Billy Crocker, played by the handsome Nick Walker Jones (MT’s Oh, Kay!) is an absolute charmer, looking pretty darn good in a white tank top and suspenders, forced to stowaway on board in an attempt to woo the lovely heiress Hope Harcourt played charmingly by Beth Stafford Laird (WPPAC’s Sweeney Todd). The main problem is she is currently, and lovelessly engaged to the ridiculous Lord Evelyn Oakleigh, played by the brilliantly funny and nerd-ishly sexy Brian Ogilvie (Broadway’s Something Rotten). Jones is a joy to behold, especially when he starts out the lovely duet he has with Hope, “All Through the Night and Day“. His voice is completely velvety and his focus clear, even with the hilarious trouble the production was having with the jail house bars behind them, falling and making quite the racket. Laird’s Hope is lovely as well, matching and melting in with his beautiful voice in the more difficult melody she has to play with. She gets her own moment in the moonlight with the very pretty “Goodbye, Little Dream, Goodbye” and “Easy to Love“, but for these two delightful actors, their chemistry is really on display in the most tempting kind of way with the delectable “It’s De-lovely“, a Cole Porter classic that will get stuck in your head (again) long after.
Also on board for the crossing is the main reason anyone comes to see Anything Goes, the sexy and flirty Reno Sweeney. She is portrayed very sexily by the perfectly cast Meredith Inglesby (Broadway’s Beauty and the Beast) who has the perfect wicked smile, long gorgeous legs, and curvy form for Reno. She gets to shine constantly during this toe tapping show, especially during her delicious rendering of “I Get a Kick Out of You“, “You’re the Top” (a fantastically silly and sweet duet with the wonderful Jones), and “Blow Gabriel Blow” (backed by the sexy duo of Becky Elizabeth Stout as ‘Charity Angel’ and Alexandria Van Paris as ‘Chastity Angel’). Ogilvie’s Evelyn and Reno get their moment to play with their deliciously fun “The Gypsy in Me” which is a pure pleasure to behold, but it’s during the hilarious and charming duet, “Friendship” with Public Enemy #13 Moonface Martin, played hilariously by Carlos Lopez (NLFT’s Guys and Dolls), that her (and his) comic chops are truly highlighted. At moments, I sometimes wish Inglesby’s voice had a stronger vocal quality and sound, but what she lacks in volume (I don’t believe anyone is mic’d), she makes up in charm and an engaging wry smile. But beyond all these numbers which focus the spot light on the delicious Inglesby, it is her Act 1 finale, “Anything Goes” that we all are waiting for, and the cast and crew of this ocean liner do a fantastic job turning that small stage into some big time fun and impressive dance moments. Thanks to the director and choreographer Casey Colgan (MT’s Bells are Ringing, Funny Face), the cast engulfs the teeny stage in a way that I didn’t think possible when I took my seat, tap dancing to all our hearts content. Magic, is all I can say.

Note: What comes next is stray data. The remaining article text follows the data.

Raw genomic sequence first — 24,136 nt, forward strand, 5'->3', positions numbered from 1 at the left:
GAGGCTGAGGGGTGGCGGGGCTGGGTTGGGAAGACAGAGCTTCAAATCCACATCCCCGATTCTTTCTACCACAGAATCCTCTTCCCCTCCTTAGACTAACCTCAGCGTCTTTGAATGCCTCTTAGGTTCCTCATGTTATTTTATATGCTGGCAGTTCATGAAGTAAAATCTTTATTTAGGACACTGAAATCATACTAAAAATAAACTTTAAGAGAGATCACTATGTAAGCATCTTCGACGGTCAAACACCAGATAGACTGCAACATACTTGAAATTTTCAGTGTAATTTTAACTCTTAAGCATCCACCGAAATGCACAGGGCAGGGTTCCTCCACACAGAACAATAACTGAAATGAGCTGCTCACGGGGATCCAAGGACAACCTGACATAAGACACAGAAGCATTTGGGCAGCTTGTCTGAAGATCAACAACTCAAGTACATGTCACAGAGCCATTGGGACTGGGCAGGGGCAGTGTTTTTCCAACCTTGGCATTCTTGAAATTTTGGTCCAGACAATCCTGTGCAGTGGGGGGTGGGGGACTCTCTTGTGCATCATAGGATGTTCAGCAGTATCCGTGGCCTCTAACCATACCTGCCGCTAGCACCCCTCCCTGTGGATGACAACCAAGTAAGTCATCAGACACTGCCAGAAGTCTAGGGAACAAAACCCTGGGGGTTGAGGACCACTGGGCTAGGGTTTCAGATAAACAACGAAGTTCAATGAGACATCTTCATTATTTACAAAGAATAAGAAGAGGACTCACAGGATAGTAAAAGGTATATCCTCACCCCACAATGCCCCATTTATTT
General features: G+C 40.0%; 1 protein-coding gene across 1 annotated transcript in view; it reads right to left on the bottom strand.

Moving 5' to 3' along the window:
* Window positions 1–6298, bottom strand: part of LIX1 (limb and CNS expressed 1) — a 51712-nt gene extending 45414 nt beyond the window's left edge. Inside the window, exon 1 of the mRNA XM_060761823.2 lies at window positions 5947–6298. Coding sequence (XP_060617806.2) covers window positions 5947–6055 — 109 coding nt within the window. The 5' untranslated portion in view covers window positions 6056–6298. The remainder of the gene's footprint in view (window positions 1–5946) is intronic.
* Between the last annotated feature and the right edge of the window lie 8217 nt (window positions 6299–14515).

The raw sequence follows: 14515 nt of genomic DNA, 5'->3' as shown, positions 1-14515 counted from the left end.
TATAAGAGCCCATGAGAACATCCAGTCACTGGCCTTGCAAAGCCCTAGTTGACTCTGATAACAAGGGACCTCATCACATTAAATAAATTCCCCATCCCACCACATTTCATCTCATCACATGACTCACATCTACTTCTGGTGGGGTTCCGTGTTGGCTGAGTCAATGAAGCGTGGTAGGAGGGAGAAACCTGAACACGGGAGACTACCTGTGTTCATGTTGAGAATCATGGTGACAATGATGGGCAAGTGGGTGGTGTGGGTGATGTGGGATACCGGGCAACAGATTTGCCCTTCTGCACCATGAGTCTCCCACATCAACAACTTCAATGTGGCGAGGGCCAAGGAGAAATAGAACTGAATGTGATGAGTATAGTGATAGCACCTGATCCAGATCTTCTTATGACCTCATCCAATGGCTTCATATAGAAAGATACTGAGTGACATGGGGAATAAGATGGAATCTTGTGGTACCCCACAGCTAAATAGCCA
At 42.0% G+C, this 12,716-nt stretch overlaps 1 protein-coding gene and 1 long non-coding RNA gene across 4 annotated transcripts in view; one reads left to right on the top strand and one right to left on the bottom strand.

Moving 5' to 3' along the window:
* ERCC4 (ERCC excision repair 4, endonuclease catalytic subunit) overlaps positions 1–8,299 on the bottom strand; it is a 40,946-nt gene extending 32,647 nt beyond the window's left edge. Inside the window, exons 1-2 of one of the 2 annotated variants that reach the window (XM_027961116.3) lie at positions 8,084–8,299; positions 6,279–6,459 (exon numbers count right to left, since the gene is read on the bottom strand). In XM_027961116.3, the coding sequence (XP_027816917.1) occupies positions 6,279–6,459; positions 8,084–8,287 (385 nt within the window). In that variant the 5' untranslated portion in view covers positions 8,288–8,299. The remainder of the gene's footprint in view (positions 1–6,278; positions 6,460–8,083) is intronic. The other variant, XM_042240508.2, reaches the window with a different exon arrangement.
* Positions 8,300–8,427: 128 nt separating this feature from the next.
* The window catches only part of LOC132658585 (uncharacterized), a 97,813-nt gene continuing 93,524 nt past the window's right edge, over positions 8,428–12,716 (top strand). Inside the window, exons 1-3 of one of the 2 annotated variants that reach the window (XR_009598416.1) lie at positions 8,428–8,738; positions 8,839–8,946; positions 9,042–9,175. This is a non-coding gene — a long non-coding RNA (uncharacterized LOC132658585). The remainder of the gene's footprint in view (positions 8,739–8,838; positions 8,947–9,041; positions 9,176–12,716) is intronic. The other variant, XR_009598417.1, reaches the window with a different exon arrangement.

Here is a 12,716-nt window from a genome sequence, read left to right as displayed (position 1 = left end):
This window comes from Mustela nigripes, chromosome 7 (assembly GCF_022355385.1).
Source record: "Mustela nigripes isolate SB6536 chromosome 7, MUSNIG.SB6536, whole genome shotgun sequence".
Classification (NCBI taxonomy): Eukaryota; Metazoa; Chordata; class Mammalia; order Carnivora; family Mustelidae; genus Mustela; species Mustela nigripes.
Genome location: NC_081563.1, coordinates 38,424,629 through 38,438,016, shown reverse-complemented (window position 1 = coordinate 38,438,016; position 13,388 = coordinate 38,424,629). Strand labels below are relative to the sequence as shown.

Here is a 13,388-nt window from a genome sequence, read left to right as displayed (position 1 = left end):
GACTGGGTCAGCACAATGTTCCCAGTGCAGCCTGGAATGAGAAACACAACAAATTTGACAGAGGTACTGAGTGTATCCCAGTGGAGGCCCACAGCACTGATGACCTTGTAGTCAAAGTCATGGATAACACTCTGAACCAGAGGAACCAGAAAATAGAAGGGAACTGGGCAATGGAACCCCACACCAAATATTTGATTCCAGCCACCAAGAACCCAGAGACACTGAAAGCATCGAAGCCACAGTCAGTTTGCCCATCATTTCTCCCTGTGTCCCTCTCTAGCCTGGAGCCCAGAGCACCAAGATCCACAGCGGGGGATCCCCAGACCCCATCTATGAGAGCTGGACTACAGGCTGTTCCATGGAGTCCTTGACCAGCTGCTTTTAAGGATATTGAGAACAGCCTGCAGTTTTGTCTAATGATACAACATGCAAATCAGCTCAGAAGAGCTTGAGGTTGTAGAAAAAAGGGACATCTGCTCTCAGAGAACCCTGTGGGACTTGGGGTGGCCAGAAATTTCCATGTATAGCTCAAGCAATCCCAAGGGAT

To try to explain the details of the plot seems quite pointless, really. It’s not in the details that we will find the fun, but in the joyful singing and dancing that Anything Goes really blossoms. It’s not the shiniest of ships nor even close to the largest of decks, but it is obvious that the drivers of this ship are lovers of musical theatre (music director/vocal arranger: Christopher Stephens). The music sounds great, and each of these actors are having a great time playing these parts, especially because each character is given their delicious moments of pleasure. Mark Coffin (BAM’s The Dreyfus Affair) as the drunken good time older man, Eli Whitney, has the glorious “Let’s Misbehave” to entertain us as he attempts to seduce Hope’s mother, Evangeline Harcourt, portrayed hilariously by the wonderful Jan Leigh Herndon (A Chorus Line). Siren Jessica Moore effortlessly portrays the sexy gangster mole, Erma as if she’s the long lost twin sister of Leslie Ann Warren in one of my favorites, “Victor/Victoria” and brings this ocean crossing to a rapturous close with “Buddie, Beware“. The whole voyage is pure unadulterated joy and a delight to be on board. Take that ocean liner crossing for a ride, it’s not the fanciest ship to sail across the ocean on, but no life jackets are required, it’s too delicious and de-lovely to ever want to jump off.